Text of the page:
During my divorce, people were often close by me.
Worried that I shouldn’t be alone, they wanted to fill my everyday with:
“check up” phone conversations…
or talk at the local coffee shop…
or dinner where we would discuss all the details of how the divorce was proceeding.
I appreciated all of the love and attention that my friends and family gave me.
I appreciated their show of support.
I knew I needed this wonderful group of people to get me through to the other side of my pain but… sometimes I just needed solitude… solitude to wrap my mind around the reality of the situation and “settle in” to the job at hand: getting over the loss of my husband.
Solitude allowed my mind to slow down… to mull over my trying situation… and to quietly look at it.
It wasn’t always easy to look directly at my pain… to face my darkest fears… but it was necessary so that I could move on with my past issues resolved.
“Dear God, help me find peace in solitude. Help me to allow my mind to calmly search for answers in the quiet.”
Reading your post helped me feel better, and more at peace.
Friends and family do want to help and to know, but I too really need that quiet space at times. Have started morning meditation and hope to find more clarity and being in the present.
I used to walk the Nature Center by my house every morning and it really centered me. It’s good that you are taking time just for you to stay calm, focused, and clear in the present. 🙂 D.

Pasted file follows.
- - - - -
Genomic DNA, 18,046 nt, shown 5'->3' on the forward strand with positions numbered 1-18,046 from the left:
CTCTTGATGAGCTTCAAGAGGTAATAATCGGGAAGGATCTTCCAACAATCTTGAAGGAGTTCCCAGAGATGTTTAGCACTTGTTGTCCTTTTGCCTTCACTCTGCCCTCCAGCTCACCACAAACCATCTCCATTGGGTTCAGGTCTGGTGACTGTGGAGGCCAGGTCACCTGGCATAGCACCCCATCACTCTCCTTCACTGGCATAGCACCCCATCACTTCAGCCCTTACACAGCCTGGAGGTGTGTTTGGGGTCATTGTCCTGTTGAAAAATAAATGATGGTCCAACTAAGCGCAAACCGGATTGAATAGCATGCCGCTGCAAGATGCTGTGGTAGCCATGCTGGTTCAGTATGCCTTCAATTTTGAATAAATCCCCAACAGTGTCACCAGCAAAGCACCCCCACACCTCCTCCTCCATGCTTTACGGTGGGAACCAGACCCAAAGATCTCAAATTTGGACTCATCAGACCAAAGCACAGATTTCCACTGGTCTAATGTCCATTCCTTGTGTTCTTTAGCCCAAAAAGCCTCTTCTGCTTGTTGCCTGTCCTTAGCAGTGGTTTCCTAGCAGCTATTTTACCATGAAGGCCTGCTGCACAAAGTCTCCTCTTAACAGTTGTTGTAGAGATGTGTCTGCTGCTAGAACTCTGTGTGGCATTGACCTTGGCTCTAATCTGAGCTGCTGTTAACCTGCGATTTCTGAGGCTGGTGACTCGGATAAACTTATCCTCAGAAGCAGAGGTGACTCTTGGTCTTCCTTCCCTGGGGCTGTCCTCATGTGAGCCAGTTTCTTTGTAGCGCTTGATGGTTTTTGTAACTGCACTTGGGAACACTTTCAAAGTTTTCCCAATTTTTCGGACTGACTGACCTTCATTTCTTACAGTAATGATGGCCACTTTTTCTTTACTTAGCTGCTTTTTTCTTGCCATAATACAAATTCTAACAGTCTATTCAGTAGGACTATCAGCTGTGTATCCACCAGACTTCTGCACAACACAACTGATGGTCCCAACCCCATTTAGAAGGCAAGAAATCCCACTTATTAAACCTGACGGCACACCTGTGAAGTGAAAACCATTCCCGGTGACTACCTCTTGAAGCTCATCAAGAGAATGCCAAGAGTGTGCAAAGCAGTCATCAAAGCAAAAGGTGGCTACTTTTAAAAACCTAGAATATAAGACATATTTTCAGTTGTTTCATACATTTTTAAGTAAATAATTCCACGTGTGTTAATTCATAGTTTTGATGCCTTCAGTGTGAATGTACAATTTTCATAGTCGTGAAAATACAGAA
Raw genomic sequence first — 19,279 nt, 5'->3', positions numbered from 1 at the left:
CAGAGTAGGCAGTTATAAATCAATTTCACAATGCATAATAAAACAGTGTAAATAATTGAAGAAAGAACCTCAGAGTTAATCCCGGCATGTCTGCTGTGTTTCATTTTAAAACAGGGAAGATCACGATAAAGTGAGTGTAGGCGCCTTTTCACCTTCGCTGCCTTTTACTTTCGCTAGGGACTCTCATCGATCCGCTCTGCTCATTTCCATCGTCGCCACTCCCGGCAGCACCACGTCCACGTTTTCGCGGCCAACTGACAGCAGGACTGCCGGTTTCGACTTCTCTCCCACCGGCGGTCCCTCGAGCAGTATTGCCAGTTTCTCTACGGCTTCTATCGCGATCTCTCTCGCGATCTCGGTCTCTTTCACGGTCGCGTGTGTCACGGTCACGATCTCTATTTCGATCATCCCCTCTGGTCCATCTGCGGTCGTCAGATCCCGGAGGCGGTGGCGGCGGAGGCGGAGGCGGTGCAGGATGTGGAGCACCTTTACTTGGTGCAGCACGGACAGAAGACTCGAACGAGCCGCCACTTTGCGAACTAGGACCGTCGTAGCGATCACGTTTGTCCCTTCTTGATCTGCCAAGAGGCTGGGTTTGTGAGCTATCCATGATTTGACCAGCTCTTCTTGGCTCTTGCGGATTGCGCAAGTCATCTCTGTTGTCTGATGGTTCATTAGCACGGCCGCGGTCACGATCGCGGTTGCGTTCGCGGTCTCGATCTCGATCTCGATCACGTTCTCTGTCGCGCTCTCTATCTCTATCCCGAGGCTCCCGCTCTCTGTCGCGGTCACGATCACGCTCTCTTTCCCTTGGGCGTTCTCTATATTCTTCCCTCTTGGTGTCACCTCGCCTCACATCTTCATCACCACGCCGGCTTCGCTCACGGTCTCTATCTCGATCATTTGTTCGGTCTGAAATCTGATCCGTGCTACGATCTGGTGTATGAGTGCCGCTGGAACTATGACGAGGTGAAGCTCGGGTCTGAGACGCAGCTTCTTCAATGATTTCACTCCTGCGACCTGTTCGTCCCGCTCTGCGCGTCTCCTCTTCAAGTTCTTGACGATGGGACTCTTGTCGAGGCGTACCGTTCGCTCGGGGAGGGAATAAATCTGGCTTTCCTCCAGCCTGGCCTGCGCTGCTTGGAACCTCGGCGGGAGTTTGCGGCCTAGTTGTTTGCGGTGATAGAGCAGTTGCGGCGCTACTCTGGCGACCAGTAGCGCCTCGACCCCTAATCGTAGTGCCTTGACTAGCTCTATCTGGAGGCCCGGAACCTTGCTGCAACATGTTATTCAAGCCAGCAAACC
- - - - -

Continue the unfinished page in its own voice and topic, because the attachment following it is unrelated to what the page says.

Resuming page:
I am finding the desire for solitude almost overwhelming at the moment. My spouse is in rehab and my mother-in-law is staying with me to “help” and for family visitation day this weekend. But when I get home from work, I am dying for my own company. She only wants to talk about rehab, and what will happen next, etc. While I am grateful for her support and for the support of all my friends and family, I don’t want alcoholism to become to sole topic of conversation. I am trying hard not to let my spouse’s alcoholism effect every corner of my life, but my friends and family are making that hard.
Oh Sara I so understand.
For twenty years my husband’s addiction was the main focus of conversation. I hope you can make some space for yourself… turn off your phone… get out for a walk… a movie… a trip to the library where no one can find you and it is silent!!! You need a break from everyone and from your spouse’s alcoholism. I’m here for you… D.